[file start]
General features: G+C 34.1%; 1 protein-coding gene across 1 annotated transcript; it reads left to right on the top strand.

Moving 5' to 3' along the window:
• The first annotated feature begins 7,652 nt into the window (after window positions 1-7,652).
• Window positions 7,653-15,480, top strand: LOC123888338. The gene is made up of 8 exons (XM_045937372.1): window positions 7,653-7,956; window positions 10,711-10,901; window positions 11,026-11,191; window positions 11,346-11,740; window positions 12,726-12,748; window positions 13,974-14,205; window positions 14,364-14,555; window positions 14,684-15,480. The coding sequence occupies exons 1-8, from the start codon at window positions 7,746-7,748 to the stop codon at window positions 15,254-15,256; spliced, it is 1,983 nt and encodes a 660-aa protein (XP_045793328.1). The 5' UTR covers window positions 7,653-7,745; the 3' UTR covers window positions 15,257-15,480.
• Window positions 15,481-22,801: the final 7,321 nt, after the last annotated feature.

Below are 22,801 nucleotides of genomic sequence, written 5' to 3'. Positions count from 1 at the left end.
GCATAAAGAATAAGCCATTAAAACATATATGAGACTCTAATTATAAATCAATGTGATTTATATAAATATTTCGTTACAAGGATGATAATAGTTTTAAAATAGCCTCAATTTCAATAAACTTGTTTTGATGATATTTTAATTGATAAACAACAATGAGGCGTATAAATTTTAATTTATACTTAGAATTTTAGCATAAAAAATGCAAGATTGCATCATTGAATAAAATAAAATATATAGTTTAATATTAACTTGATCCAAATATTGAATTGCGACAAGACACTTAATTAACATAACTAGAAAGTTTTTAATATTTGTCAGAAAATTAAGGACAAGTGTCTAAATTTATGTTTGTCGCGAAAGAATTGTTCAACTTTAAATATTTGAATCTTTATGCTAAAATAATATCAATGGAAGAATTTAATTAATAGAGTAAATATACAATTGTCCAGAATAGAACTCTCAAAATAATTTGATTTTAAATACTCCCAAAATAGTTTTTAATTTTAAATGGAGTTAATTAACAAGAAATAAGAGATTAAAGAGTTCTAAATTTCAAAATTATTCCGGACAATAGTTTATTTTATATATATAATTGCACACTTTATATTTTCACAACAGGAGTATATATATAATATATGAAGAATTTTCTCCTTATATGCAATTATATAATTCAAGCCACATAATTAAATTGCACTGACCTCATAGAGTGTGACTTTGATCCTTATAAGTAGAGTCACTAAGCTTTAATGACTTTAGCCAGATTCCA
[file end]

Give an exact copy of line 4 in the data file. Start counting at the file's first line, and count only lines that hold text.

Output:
• Window positions 7,653-15,480, top strand: LOC123888338. The gene is made up of 8 exons (XM_045937372.1): window positions 7,653-7,956; window positions 10,711-10,901; window positions 11,026-11,191; window positions 11,346-11,740; window positions 12,726-12,748; window positions 13,974-14,205; window positions 14,364-14,555; window positions 14,684-15,480. The coding sequence occupies exons 1-8, from the start codon at window positions 7,746-7,748 to the stop codon at window positions 15,254-15,256; spliced, it is 1,983 nt and encodes a 660-aa protein (XP_045793328.1). The 5' UTR covers window positions 7,653-7,745; the 3' UTR covers window positions 15,257-15,480.